What to Do if Your Bobcat 331 Swing Motor is Leaking
The Bobcat 331 family of mini excavators have been around for a while, and Bobcat stopped producing them altogether in 2000. This fact might deter some prospective buyers of construction equipment, wondering if there’s enough support for parts, plus additional concerns that there’s no warranty.
But Bobcat does make a quality product. Additionally, there’s nothing like paying a whole lot less than you have to for a piece of equipment that, no matter what you paid for it, still does the same work.
The tradeoff is that the maintenance burden on older equipment gets heavier, and breakdowns — when the unit is out of service — aren’t exactly convenient.
Where is the 331’s Swing Motor and What Does It Do?
The swing motor is what makes this compact excavator traverse side to side, swiveling the cab and arm. Bobcat engineered the 331 well, but there can be a lot of wear from normal use in the areas that need the most help when it comes to sealing lubricant in and keeping dirt out.
Inevitably wear causes problems for this Bobcat excavator in the form of a motor leak, and when you develop a leak, it’s imperative to act.
How to Find the Leak
The main thing you want to do for troubleshooting your mini excavator is to clean and degrease all hydraulic oil from the area around the turntable. Age and heat, along with normal operating conditions, cause seals and fittings to loosen up, fail, and begin leaking.
Since the “house” is designed to swivel freely in both directions, and all of the hydraulic system joysticks and controls are in the house, but several motors are in the carriage, the point where all those hydraulic lines meet and get distributed is mission-critical.
Lubrication is really important. Everything comes together at the swing drive, and when any one of those fittings, o-rings, or seals comes loose or wears out, it’s going to leak.
In order to track the leak down, you’re going to want to remove the floor panel (where your feet rest) and from underneath, also remove the skid plate that spans the full width of the undercarriage. Once you remove these two panels, you’ll be able to thoroughly diagnose what’s going on.
The trouble could be anything from a loose-fitting to a failed main seal on your swing motor, so be thorough in your inspection.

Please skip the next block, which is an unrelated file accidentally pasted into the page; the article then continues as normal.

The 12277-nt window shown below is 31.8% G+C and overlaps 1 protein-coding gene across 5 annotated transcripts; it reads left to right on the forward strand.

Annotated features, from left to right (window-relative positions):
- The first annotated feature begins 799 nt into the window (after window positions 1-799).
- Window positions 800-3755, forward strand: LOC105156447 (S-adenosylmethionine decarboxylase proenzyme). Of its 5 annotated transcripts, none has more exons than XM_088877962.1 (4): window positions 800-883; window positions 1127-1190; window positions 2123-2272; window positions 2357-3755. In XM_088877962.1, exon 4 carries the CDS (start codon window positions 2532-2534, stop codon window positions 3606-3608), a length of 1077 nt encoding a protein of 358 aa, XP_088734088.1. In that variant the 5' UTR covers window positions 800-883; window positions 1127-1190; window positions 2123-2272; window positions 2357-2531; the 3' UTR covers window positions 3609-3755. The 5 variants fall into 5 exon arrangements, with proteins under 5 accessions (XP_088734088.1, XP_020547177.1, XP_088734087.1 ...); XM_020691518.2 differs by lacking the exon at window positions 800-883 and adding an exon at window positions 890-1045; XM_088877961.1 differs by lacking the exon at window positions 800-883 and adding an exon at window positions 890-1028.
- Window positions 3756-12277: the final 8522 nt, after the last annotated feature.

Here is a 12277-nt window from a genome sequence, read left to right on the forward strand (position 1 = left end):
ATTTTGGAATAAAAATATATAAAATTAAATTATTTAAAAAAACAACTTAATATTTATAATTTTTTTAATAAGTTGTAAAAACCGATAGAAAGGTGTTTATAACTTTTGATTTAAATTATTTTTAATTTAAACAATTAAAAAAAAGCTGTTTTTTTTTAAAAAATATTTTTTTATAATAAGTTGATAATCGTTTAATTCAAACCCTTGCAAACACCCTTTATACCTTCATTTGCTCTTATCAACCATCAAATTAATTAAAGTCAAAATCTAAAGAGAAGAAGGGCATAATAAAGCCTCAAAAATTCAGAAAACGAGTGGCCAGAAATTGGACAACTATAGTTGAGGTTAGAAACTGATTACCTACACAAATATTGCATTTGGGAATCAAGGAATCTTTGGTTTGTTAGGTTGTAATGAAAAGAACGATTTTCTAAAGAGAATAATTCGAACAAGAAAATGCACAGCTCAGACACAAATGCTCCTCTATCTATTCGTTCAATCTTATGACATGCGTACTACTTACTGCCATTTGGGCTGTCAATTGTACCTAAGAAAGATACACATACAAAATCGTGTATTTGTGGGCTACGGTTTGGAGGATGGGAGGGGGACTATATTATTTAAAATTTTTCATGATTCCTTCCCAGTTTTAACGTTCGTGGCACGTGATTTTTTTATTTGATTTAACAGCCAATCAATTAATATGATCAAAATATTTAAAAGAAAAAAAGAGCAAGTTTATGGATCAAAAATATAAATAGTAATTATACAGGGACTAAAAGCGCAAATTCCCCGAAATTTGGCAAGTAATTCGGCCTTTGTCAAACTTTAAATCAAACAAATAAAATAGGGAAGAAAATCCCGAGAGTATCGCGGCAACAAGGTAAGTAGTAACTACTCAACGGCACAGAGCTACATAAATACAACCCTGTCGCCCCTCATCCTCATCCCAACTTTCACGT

What to Do About the Leak
Obviously, if a fitting just needs to be tightened, and that fixes the problem, you’re on your way. It’s a good idea to run the machine for a while before you reinstall any of those access panels, though, to make sure you solved the problem.
Observe all of the hoses, fittings, and seals with a flashlight to see if the leak has stopped. If you’re good to go, simply top up your hydraulic fluid and reassemble your 331’s access panels.
However, if the swing motor is leaking from its main seal, it’s time to pull it from the machine for replacement.
You might be thinking about calling your Bobcat dealer or an equipment repair specialist right now or even checking the online forums for more information, but you may not have to.
Rebuilt, Remanufactured, or Brand New?
Many people probably think it’s best to buy remanufactured or rebuilt parts for their excavator, skid steer, tractor, and more, whether we’re talking Bobcat, Hitachi, Kubota, or whatever’s sitting there leaking in your yard or equipment shed.
The Bobcat 331 is a great example of an older machine, and maybe you’re thinking the best way to keep it cheap is to buy remanufactured parts.
Not so fast.
Mini Final Drives can get you a brand-new hydraulic motor cheaper than you can get one rebuilt or remanufactured. Additionally, there’s no core charge. Call us today and find out for yourself how much better your equipment runs with all new parts.